Wednesday, 23 December 2009
Tuesday, 22 December 2009
One of the joyous side effects of making lots of fruit liqueurs is the mound of booze soaked fruit you're left with at the end. I find sloes a bit tricky to deal with as they're too tart to eat with ice cream of something similar and it's really tricky to get the flesh off the stones.
This year I made damson gin for the first time and the ginny damsons are much easier to work with so I made a double batch of damson gin truffles. The children enjoyed mucking in to help (I didn't much enjoy the cleaning afterwards though, chocolate handprints all through the house) but they didn't enjoy eating them, these are properly grown up chocolates, dark, bitter and boozy. Small children explode if they eat them. Honest. At least that's what I've told my two.
Here's the recipe I lifted from the sloe.biz website:
Damson Gin Truffles
50g/2oz unsalted butter
150ml/6fl oz double cream
450g/16oz good quality dark chocolate
150g gin soaked damsons (stoned weight)
4 tbsp damson gin
Something like cocoa powder or ground nuts (hazlenuts work well if you get hold of them) to coat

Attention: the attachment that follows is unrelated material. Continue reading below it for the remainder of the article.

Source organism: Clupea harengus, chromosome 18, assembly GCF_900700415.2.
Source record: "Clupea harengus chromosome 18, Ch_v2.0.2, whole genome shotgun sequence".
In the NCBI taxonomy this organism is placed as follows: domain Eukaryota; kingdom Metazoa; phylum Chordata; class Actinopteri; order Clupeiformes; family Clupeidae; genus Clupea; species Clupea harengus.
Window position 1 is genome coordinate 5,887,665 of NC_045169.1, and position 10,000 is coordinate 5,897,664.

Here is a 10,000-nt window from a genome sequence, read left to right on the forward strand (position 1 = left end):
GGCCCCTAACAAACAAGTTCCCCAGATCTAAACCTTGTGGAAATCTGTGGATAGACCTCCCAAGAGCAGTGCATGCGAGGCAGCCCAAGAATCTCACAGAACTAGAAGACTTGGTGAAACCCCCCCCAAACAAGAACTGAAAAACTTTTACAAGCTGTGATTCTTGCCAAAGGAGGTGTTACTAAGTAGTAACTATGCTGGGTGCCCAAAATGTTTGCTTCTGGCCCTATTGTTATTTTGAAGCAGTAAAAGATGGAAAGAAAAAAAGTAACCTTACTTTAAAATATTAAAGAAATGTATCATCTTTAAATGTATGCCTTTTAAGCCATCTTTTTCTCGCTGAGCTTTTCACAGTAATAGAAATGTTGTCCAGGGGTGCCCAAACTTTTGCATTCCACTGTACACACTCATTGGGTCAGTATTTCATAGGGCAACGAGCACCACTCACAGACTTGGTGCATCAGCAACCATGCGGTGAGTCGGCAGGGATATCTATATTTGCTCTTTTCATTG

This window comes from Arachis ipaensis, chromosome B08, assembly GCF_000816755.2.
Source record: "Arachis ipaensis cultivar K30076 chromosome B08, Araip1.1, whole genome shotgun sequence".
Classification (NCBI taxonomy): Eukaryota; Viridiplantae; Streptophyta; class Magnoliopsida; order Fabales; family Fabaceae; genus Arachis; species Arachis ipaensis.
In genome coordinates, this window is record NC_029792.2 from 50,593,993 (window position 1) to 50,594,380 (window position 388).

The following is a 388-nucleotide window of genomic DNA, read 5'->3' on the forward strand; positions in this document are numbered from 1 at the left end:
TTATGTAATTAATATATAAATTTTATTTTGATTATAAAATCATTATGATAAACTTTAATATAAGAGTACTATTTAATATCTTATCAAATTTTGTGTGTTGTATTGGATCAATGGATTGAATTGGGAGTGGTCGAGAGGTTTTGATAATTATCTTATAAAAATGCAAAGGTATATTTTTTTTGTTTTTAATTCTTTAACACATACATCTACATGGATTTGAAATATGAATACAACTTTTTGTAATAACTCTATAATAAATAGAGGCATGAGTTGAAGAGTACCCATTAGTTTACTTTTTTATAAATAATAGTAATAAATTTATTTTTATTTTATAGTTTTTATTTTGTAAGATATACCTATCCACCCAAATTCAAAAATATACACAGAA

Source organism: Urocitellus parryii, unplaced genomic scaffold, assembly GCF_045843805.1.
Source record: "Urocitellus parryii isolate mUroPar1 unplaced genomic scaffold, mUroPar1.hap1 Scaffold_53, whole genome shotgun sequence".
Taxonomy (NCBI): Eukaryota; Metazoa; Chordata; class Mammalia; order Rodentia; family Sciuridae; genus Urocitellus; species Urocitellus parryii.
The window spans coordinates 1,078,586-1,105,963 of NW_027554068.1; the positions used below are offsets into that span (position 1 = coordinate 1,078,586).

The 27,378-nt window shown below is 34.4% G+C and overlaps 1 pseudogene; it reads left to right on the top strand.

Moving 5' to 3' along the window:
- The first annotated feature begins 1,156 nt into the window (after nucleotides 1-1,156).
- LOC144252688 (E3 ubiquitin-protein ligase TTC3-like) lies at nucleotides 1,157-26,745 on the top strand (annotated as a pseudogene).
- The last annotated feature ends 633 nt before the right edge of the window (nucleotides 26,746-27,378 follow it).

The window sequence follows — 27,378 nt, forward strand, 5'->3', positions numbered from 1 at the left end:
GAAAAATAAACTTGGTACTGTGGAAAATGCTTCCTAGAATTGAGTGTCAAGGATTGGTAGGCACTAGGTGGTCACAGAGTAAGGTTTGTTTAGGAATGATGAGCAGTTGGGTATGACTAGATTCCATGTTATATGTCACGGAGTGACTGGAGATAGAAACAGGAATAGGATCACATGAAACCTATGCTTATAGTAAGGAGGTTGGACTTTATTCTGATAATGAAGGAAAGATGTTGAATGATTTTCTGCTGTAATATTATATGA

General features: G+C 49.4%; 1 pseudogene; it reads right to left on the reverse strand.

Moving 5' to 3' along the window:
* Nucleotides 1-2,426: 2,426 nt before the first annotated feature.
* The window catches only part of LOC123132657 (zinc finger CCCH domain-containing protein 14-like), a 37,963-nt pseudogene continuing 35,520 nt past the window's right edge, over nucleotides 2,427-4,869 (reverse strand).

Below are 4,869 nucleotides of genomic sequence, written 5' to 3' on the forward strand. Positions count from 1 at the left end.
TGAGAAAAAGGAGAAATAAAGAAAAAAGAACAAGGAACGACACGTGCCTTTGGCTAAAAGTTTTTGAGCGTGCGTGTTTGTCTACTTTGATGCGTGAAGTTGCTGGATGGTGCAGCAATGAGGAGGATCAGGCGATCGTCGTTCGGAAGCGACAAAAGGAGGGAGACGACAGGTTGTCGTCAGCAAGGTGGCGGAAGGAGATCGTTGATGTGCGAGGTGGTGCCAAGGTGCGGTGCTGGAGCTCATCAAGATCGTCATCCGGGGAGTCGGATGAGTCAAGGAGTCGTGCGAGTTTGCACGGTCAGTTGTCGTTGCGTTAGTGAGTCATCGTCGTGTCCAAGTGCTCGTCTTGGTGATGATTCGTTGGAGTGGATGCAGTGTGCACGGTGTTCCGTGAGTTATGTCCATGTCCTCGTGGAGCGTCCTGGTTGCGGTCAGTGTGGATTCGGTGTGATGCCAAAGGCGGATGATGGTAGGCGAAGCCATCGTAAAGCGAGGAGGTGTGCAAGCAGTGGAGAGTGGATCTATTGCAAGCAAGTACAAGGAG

First whizz the damsons to a paste in a food processor. Next melt the butter and cream together in a pan and bring to the boil. Break up the chocolate and add it to the pan, stir til it melts. Mix in the processed damsons and damson gin. Pour the mixture into a shallowish container and refrigerate for an hour or two 'til set.
Once set scoop out small balls of the mixture (I use a melon baller) roughly shape into a ball and roll in your chosen coating. Return to the fridge to set.
V popular Christmas gift this one!
Saturday, 19 December 2009
Tangerines in the raw .....
..... and the finished product.Tonight we finished off the last of Jamie's tangerine jelly. We love the intensely orangey, light and refreshing taste. It was delicious with a splodge of yoghurt and a drizzle of maple syrup. I'd be interested to hear from anyone else who's tried this recipe though as ours came out as a really soft set. Probably not a bad thing in itself as I enjoyed the slurpy aspect but I find myself glaring enviously at Heston's wildly boinging gelatin phallus. (In the culinary sense I mean, back off Freud)
Friday, 18 December 2009
.... but the fire is so delightful, and since we've no place to go - Let it snow, let it snow, let it snow!
Well, we knew last night that today was going to be a doozy and, sure enough, we woke to a thick, thick blanket of snow. The morning started with a phone call which was literally: "Hellothisistheschoolwe'reclosedtoday.Byeee!" click, brrrrrr. "um, ok" so the Christmas holidays started a day early in Norfolk. Willow was surprisingly glum about it as she missed her end of term party and didn't get to take in her home made cards and presents for the teachers. It was a sensible decision though, as the roads are treacherous. Last night's school disco taxi run was terrifying as the brakes on the car became frighteningly temperamental.